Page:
Heart Goes Crazy On You, live in 1976
Holy shit, you’ve got to watch this clip from a 1976 Northwest Public Television show. It’s included in a new box set, Strange Euphoria, out tomorrow. Rolling Stone says it features “three CDs of never-before-heard demos and rarities, plus a DVD of a rare TV performance, The Second Ending – Featuring Heart,” and that’s where this amazing live version of “Crazy On You” comes from.
There’s a moment about a minute into this where Nancy Wilson flicks off her thumb pick and pulls a flat pick out of her bra that’s the most bad ass rock move I’ve ever seen any guitarist do in my life. So effortlessly cool.
Try not to be distracted by the bass player’s corset/vest/nipples issue or the guitar player’s satin superhero hot pants and just focus on the Wilson sisters. Even in long-sleeved floor-length dresses, they exude so much scary sex appeal it boggles the mind. My mind is boggled. “Crazy On You” has always had a spooky vibe, those synth strings adding a menacing aura of the occult. And that pre-chorus part with the wordless harmonies (“Ahh ahh ahh ahh!”) that culminates with the scream? Pure evil, pure ecstasy.
It’s every guy’s obvious fantasy to find a woman who just wants to go crazy on him. When I used to ride my bike home from my pal’s house in junior high, I used to dream that the Flanigan girls would drive by and pick me up and take me back to their house by the river and go crazy on me. (Never happened.) I’ve probably listened to this song a thousand times but I never really noticed how heavy the lyrics are. The message is simple but intense: “The whole world is insane, we’re all doomed, let’s fuck.”
With bombs and the devil, and the kids keep coming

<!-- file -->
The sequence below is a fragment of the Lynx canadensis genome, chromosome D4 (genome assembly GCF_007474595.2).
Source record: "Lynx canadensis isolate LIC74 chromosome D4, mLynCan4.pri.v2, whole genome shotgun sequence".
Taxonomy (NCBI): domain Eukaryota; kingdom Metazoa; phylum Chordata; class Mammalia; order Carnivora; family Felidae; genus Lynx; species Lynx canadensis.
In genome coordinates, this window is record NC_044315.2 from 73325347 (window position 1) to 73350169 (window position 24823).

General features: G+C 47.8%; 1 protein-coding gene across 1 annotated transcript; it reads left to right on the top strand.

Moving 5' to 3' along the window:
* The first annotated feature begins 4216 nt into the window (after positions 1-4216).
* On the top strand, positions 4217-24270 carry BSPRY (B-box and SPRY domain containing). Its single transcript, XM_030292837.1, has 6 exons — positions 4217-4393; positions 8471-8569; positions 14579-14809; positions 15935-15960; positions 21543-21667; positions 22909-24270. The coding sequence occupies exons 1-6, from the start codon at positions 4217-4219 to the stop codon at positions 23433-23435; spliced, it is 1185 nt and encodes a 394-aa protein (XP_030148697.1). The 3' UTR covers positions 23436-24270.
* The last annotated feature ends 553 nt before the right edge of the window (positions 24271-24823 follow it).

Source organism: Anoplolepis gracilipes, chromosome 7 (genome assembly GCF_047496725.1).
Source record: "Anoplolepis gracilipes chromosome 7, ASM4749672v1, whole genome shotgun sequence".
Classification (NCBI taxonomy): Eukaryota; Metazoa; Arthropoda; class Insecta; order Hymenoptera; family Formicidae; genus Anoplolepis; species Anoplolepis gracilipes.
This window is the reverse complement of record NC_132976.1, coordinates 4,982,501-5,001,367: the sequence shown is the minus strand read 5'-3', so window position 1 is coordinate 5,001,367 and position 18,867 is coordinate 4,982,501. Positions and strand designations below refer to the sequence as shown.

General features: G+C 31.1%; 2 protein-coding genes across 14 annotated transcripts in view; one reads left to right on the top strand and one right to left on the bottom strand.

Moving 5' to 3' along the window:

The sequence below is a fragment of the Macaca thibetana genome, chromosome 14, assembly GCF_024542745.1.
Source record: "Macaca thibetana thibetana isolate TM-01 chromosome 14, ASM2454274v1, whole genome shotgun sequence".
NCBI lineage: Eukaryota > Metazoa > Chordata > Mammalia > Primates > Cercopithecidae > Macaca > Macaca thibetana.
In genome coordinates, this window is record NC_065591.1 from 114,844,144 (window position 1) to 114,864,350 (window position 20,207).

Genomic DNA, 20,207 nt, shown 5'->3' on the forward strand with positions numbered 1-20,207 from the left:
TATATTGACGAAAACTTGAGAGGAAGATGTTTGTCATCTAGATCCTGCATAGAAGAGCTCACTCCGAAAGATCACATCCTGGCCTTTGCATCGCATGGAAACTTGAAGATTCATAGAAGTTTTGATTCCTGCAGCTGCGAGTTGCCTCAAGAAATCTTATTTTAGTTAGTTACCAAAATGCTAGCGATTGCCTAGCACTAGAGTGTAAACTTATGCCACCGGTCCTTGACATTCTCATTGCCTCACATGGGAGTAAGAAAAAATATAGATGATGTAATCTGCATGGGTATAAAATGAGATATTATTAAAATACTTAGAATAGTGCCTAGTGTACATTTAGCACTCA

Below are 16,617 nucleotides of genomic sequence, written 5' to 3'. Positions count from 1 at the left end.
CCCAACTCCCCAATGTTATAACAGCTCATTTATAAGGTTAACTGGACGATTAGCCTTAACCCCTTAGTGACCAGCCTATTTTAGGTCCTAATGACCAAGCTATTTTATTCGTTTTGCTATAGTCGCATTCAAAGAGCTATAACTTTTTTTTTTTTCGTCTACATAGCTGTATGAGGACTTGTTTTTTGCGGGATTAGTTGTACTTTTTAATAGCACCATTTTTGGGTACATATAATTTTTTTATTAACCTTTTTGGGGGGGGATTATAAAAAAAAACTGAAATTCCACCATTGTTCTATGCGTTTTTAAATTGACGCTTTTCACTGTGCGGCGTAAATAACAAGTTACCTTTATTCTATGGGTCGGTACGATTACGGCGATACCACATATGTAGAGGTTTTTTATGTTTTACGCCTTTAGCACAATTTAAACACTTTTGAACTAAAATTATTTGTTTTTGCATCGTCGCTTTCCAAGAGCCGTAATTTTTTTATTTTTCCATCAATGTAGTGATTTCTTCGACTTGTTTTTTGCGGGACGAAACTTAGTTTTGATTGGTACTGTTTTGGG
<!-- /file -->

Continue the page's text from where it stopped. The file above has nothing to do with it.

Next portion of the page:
No way to breathe easy, no time to be young
But I tell myself that I’m doing all right
There’s nothing left to do at night but to go crazy on you
But the lyrics never even come close to being vulgar. Which makes it even sexier. Everything dirty is implied in the music and by way of the incredible voice of Ann Wilson. It’s actually romantic with hints of Wiccan naturalism.
My love is the evening breeze touching your skin
The gentle, sweet singing of leaves in the wind
The whisper that calls after you in the night
And kisses your ear in the early moonlight
I also love the fact that she wants to make sure that her partner isn’t feeling insecure with all the craziness being foisted upon him:
And you don’t need to wonder, you’re doing fine
My love, the pleasure’s mine
Let me go crazy on ya
You’re doing fine! Gee, thanks! Sex-positive feminism in 1976. The Wilson sisters were revolutionary! And they fucking rocked.
Be sure to read Jessica Hopper’s recent interview with Ann Wilson for Rolling Stone.
Hat tip to John Darnielle who turned me on to this video, tweeting “next time I get asked about my influences I’m just gonna link this because it’s about 80% of ‘em.”